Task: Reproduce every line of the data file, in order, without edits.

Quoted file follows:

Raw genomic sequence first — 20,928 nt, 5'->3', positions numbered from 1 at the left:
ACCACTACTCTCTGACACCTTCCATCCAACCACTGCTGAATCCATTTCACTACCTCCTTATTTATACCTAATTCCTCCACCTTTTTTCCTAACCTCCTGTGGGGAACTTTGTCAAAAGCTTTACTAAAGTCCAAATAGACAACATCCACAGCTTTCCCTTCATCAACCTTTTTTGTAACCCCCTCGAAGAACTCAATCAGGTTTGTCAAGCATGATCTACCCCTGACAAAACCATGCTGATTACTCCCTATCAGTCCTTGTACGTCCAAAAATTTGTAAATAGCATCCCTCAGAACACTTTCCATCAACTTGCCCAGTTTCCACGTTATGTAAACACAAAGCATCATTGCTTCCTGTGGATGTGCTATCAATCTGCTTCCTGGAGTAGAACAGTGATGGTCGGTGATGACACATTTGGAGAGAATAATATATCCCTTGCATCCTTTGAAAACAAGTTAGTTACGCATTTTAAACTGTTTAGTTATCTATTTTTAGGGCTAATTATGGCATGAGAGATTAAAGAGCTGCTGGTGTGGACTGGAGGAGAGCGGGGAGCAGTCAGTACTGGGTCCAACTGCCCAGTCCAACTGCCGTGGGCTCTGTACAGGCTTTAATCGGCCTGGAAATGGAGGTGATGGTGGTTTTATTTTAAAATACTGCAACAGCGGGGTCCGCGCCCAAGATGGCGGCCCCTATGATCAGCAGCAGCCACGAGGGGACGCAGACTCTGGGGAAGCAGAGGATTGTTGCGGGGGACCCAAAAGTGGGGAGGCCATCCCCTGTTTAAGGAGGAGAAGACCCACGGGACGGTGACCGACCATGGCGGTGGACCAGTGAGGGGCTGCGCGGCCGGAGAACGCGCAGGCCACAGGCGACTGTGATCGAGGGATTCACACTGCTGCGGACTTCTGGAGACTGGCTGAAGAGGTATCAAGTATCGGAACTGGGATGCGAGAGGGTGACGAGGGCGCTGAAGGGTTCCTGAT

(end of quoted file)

Raw genomic sequence first — 20,928 nt, 5'->3', positions numbered from 1 at the left:
ACCACTACTCTCTGACACCTTCCATCCAACCACTGCTGAATCCATTTCACTACCTCCTTATTTATACCTAATTCCTCCACCTTTTTTCCTAACCTCCTGTGGGGAACTTTGTCAAAAGCTTTACTAAAGTCCAAATAGACAACATCCACAGCTTTCCCTTCATCAACCTTTTTTGTAACCCCCTCGAAGAACTCAATCAGGTTTGTCAAGCATGATCTACCCCTGACAAAACCATGCTGATTACTCCCTATCAGTCCTTGTACGTCCAAAAATTTGTAAATAGCATCCCTCAGAACACTTTCCATCAACTTGCCCAGTTTCCACGTTATGTAAACACAAAGCATCATTGCTTCCTGTGGATGTGCTATCAATCTGCTTCCTGGAGTAGAACAGTGATGGTCGGTGATGACACATTTGGAGAGAATAATATATCCCTTGCATCCTTTGAAAACAAGTTAGTTACGCATTTTAAACTGTTTAGTTATCTATTTTTAGGGCTAATTATGGCATGAGAGATTAAAGAGCTGCTGGTGTGGACTGGAGGAGAGCGGGGAGCAGTCAGTACTGGGTCCAACTGCCCAGTCCAACTGCCGTGGGCTCTGTACAGGCTTTAATCGGCCTGGAAATGGAGGTGATGGTGGTTTTATTTTAAAATACTGCAACAGCGGGGTCCGCGCCCAAGATGGCGGCCCCTATGATCAGCAGCAGCCACGAGGGGACGCAGACTCTGGGGAAGCAGAGGATTGTTGCGGGGGACCCAAAAGTGGGGAGGCCATCCCCTGTTTAAGGAGGAGAAGACCCACGGGACGGTGACCGACCATGGCGGTGGACCAGTGAGGGGCTGCGCGGCCGGAGAACGCGCAGGCCACAGGCGACTGTGATCGAGGGATTCACACTGCTGCGGACTTCTGGAGACTGGCTGAAGAGGTATCAAGTATCGGAACTGGGATGCGAGAGGGTGACGAGGGCGCTGAAGGGTTCCTGAT